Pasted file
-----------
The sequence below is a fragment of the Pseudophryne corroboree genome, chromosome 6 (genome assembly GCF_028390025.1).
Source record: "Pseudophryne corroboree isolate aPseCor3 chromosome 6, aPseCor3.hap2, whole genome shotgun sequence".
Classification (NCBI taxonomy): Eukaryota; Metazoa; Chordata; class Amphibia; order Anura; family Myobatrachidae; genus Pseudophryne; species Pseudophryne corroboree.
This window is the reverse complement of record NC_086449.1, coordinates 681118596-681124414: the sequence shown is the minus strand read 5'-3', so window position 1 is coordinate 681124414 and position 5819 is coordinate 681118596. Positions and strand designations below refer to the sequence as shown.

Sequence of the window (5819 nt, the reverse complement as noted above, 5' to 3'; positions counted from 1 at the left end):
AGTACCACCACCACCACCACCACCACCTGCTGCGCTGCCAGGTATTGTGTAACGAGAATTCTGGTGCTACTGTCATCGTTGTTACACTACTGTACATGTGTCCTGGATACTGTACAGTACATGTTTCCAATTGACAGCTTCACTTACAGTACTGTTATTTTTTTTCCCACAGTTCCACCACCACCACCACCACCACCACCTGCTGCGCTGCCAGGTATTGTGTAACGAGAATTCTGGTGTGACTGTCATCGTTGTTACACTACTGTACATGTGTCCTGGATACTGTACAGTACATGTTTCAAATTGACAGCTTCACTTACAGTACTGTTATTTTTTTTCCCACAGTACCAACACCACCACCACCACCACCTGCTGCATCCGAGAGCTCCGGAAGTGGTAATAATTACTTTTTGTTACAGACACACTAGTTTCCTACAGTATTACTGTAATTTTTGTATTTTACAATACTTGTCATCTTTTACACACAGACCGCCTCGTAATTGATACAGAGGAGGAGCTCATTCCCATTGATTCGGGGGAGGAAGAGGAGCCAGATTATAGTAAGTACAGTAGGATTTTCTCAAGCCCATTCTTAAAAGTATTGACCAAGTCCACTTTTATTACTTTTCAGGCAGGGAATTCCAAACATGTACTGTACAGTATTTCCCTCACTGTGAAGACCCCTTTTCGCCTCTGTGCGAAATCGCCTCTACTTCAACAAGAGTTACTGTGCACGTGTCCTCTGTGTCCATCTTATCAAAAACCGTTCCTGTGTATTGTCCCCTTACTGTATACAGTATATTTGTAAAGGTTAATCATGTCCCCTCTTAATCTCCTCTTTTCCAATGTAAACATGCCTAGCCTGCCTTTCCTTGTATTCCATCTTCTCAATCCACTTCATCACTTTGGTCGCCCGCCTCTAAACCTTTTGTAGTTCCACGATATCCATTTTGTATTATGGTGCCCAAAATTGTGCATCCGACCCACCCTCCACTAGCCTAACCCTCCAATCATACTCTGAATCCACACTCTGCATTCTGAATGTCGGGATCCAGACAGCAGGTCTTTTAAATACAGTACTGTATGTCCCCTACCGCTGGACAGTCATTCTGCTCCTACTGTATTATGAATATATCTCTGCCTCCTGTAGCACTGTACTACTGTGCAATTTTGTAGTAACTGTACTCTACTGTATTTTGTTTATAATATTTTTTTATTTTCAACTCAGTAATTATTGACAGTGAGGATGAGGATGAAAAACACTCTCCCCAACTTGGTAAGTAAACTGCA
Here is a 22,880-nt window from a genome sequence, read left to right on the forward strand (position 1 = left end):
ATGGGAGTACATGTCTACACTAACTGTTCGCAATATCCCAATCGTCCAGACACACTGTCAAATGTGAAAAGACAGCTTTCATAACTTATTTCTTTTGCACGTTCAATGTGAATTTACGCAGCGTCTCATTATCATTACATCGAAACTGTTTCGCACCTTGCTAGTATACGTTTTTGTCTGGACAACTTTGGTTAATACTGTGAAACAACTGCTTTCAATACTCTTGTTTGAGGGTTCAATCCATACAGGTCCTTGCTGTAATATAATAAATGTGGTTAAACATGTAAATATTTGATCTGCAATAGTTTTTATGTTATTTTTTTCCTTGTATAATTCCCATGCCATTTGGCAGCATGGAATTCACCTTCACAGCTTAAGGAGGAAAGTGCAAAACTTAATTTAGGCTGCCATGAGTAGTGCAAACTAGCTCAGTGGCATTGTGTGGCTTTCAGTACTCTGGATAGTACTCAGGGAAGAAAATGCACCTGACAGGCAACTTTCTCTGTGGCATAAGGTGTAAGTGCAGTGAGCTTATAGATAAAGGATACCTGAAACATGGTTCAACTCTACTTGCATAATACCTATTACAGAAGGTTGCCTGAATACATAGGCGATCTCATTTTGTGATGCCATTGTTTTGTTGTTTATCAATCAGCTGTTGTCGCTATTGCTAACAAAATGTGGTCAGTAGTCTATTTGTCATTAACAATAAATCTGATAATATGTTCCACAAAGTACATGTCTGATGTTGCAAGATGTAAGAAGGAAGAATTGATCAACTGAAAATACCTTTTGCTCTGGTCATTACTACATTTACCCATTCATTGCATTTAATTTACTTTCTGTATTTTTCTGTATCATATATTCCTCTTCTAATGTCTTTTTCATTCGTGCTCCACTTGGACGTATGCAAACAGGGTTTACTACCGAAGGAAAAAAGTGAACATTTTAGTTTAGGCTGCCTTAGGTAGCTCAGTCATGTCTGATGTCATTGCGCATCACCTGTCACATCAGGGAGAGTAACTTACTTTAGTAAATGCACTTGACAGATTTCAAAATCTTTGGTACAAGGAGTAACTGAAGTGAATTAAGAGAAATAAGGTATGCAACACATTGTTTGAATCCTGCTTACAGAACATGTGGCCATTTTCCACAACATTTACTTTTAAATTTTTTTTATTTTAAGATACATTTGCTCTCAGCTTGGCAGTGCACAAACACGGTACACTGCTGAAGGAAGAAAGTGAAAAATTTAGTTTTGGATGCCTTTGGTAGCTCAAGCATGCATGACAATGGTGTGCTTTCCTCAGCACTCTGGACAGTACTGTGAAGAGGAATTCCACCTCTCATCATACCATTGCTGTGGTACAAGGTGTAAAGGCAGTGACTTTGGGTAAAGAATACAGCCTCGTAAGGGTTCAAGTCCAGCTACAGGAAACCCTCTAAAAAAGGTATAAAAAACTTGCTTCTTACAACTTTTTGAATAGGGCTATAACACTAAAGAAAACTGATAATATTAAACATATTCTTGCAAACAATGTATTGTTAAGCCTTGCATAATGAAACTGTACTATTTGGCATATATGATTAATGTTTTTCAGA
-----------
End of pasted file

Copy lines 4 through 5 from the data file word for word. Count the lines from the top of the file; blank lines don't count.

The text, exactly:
This window is the reverse complement of record NC_086449.1, coordinates 681118596-681124414: the sequence shown is the minus strand read 5'-3', so window position 1 is coordinate 681124414 and position 5819 is coordinate 681118596. Positions and strand designations below refer to the sequence as shown.

Sequence of the window (5819 nt, the reverse complement as noted above, 5' to 3'; positions counted from 1 at the left end):